A Single Man
A Single Man is noted fashion designer Tom Ford’s debut feature film and while it is distractingly over-designed — every table lamp looks as if it had its own personal stylist — it is also a true and proper account of bereavement, grief, loss and loneliness. I can see I haven’t made it sound like a fun-packed, feel-good night at the cinema, and it isn’t, but its depth of feeling is so powerful and commanding it’s almost bruising. Heavens, I’ve made it sound even less fun now. You know, this is a hard film to recommend, because it’s so sad, and a hard film to not recommend, because it’s so good about what it is like to be so sad. A tricky one or, to put it another way: unlike It’s Complicated, this rather is.
Ford financed this film, produced it, directed it and adapted the screenplay from the Christopher Isherwood novel of the same name but did not write the ‘theme toon’, as far as I am aware. Set in California in 1962, our single man is George Falconer (Colin Firth), a middle-aged, gay, British professor of English at an American university who has been struggling to find any meaning in his life since his long-term lover, Jim, died in a car crash eight months previously. George dresses in beautiful suits, lives in a beautiful, modernist glass and wood house with those beautifully styled lamps and drives a beautiful shiny Mercedes with beautiful shiny chrome fenders...but? But he is in such astounding pain that ‘even waking up hurts’. He sees the past in flashbacks and feels he has no future. This is a day in his life; a day that will end, we assume, in George shooting himself. We’re shown the revolver in Act One, and you’re only ever shown a revolver in Act One if there’s a plan for it in Act Three. It’s just one of those Hollywood rules, like a cough never being insignificant. (If, in the extremely unlikely instance a revolver does not reappear in Act Three, or a cough does not develop into something full-blown, nasty and fatal, you have every right to report the incident to The Hollywood Rules Board, where appropriate action will be taken.)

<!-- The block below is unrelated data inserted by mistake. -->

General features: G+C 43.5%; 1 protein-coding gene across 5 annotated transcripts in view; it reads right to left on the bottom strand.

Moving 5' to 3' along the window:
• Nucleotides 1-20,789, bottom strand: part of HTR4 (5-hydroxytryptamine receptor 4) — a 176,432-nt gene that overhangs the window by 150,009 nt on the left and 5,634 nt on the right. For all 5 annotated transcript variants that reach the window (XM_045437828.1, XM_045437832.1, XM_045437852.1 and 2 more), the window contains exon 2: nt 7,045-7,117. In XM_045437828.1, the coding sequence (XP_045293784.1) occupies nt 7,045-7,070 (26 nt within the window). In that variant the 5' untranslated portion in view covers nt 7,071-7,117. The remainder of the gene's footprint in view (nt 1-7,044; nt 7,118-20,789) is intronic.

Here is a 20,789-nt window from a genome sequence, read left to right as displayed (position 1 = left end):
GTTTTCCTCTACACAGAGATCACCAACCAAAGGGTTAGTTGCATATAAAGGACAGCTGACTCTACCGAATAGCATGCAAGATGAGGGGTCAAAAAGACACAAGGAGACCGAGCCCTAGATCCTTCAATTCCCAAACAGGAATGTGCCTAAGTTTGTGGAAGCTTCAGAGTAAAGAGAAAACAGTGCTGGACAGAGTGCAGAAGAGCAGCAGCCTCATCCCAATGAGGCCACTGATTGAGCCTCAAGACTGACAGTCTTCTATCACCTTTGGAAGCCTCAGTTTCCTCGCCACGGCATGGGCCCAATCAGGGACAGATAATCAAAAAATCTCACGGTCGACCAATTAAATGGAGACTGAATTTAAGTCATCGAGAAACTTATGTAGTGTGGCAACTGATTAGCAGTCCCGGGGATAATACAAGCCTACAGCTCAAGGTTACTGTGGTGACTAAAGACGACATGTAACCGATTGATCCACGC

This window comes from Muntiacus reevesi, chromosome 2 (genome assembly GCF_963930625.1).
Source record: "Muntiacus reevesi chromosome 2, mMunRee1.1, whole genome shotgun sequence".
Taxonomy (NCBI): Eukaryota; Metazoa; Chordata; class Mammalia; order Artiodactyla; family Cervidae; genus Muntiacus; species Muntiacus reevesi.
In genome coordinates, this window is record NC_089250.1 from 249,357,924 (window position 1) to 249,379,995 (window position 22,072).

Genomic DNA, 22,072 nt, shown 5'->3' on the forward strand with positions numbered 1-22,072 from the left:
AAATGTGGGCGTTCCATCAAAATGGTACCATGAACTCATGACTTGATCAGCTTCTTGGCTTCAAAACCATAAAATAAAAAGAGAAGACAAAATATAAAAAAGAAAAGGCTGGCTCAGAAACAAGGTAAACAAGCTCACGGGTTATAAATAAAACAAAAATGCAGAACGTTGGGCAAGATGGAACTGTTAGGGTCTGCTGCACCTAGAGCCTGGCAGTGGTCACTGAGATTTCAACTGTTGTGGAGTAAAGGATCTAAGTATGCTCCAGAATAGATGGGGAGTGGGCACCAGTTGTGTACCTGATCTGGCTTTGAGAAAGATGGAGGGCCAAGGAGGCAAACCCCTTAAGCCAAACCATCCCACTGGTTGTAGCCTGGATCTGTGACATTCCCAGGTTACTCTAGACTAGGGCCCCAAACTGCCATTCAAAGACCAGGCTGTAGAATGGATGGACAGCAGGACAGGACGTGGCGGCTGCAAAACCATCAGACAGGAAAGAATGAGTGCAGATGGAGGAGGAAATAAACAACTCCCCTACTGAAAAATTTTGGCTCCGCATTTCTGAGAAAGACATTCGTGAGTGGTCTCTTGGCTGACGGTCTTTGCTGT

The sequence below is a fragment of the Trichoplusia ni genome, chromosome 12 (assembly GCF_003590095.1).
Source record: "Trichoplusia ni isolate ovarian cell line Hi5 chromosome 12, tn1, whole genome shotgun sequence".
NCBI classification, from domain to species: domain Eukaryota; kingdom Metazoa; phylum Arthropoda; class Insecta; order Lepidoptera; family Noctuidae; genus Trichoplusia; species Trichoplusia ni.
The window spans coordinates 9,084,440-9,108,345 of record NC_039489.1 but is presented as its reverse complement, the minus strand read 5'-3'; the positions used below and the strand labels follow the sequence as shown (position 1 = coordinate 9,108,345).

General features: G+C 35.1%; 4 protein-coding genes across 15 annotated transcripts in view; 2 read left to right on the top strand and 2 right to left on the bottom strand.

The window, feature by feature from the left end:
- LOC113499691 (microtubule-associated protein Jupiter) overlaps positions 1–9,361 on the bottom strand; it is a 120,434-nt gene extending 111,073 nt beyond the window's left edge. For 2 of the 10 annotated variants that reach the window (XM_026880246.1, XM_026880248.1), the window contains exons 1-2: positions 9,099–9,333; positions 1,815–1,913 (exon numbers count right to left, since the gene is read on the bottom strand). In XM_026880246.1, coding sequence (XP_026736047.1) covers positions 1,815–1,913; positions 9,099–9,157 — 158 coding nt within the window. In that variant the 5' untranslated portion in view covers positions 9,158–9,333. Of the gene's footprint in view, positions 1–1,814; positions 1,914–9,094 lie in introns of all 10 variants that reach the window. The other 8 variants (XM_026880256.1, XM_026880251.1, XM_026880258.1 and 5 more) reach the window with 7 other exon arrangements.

Firth has been Oscar-nominated for his performance as George, and it is a miraculous performance: subtle beyond belief and yet absolutely heartbreaking. He does very little, and sometimes nothing at all, and yet we know this grief has undone him, can almost taste his longing and loneliness. In an early scene, when George receives the news of his lover’s death over the telephone, and is told he can’t attend the memorial service, I don’t think he moves a single facial muscle, and yet we know the light in his world has been switched off. He does have a friend, Charley (a sort of mad Ann-Margret character played by the brilliant Julianne Moore), but her friendship is not what he needs right now, just as his friendship is not what she needs right now. She is a drunken, needy divorcee, with whom he had a sexual relationship in his youth, and who still thinks something can be salvaged. The long, gin-saturated evening they spend together before they both leave empty-handed isn’t a scene you will easily forget. George’s only hope is Kenny, a preciously flirtatious student who is trying to decide on his own sexuality. Ford has said the film is about our true selves and our false selves, about beautiful outsides concealing insides that are total messes. Probably, he’s actually thinking about handbags, but it does rather work here too.
This is an extremely stylised film, as I suppose it has to be, as there is no real plot to otherwise sustain it. Almost every shot is a claustrophobic close-up — pores; eyes; nostrils — while the soundtrack is fantastically heightened. You can hear the ice crack in the glass of gin, even the sound of a blink as lash hits skin. The world is flat and grey unless George momentarily emerges from his misery, at which point lips pillow up and pinken, cheeks adopt a rosy glow, and everything floods with colour. I can see some might find this irritating, might want to plead for less art and more direction, but I was OK with it. It makes it Ford’s film in a way that, for example, Sam Taylor-Wood didn’t make Nowhere Boy hers. This is an impressive debut from which I am still reeling a little, and Firth’s performance is astounding. Shame there is no wet-shirt scene, but there you are. You can’t have everything, I suppose.